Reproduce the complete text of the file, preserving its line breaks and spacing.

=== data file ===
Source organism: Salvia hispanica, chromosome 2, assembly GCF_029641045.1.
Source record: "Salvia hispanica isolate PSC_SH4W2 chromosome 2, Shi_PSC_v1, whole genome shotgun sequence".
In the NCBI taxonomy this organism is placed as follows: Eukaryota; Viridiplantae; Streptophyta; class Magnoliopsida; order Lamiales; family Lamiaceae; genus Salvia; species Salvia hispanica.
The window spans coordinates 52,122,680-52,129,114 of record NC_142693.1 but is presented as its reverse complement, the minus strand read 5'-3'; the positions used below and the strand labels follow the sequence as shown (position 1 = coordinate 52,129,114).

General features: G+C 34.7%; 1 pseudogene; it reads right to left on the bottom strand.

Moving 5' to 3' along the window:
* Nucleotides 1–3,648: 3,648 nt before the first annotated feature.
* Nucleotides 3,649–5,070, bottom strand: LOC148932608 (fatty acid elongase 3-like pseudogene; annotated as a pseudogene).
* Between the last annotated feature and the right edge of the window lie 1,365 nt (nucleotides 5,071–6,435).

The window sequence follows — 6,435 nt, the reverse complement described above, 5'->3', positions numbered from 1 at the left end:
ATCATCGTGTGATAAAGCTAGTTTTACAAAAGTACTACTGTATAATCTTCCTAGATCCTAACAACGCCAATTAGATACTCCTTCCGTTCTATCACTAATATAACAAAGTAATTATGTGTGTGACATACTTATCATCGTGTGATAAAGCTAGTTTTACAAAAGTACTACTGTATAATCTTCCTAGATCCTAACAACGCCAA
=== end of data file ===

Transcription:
Source organism: Salvia hispanica, chromosome 2, assembly GCF_029641045.1.
Source record: "Salvia hispanica isolate PSC_SH4W2 chromosome 2, Shi_PSC_v1, whole genome shotgun sequence".
In the NCBI taxonomy this organism is placed as follows: Eukaryota; Viridiplantae; Streptophyta; class Magnoliopsida; order Lamiales; family Lamiaceae; genus Salvia; species Salvia hispanica.
The window spans coordinates 52,122,680-52,129,114 of record NC_142693.1 but is presented as its reverse complement, the minus strand read 5'-3'; the positions used below and the strand labels follow the sequence as shown (position 1 = coordinate 52,129,114).

General features: G+C 34.7%; 1 pseudogene; it reads right to left on the bottom strand.

Moving 5' to 3' along the window:
* Nucleotides 1–3,648: 3,648 nt before the first annotated feature.
* Nucleotides 3,649–5,070, bottom strand: LOC148932608 (fatty acid elongase 3-like pseudogene; annotated as a pseudogene).
* Between the last annotated feature and the right edge of the window lie 1,365 nt (nucleotides 5,071–6,435).

The window sequence follows — 6,435 nt, the reverse complement described above, 5'->3', positions numbered from 1 at the left end:
ATCATCGTGTGATAAAGCTAGTTTTACAAAAGTACTACTGTATAATCTTCCTAGATCCTAACAACGCCAATTAGATACTCCTTCCGTTCTATCACTAATATAACAAAGTAATTATGTGTGTGACATACTTATCATCGTGTGATAAAGCTAGTTTTACAAAAGTACTACTGTATAATCTTCCTAGATCCTAACAACGCCAA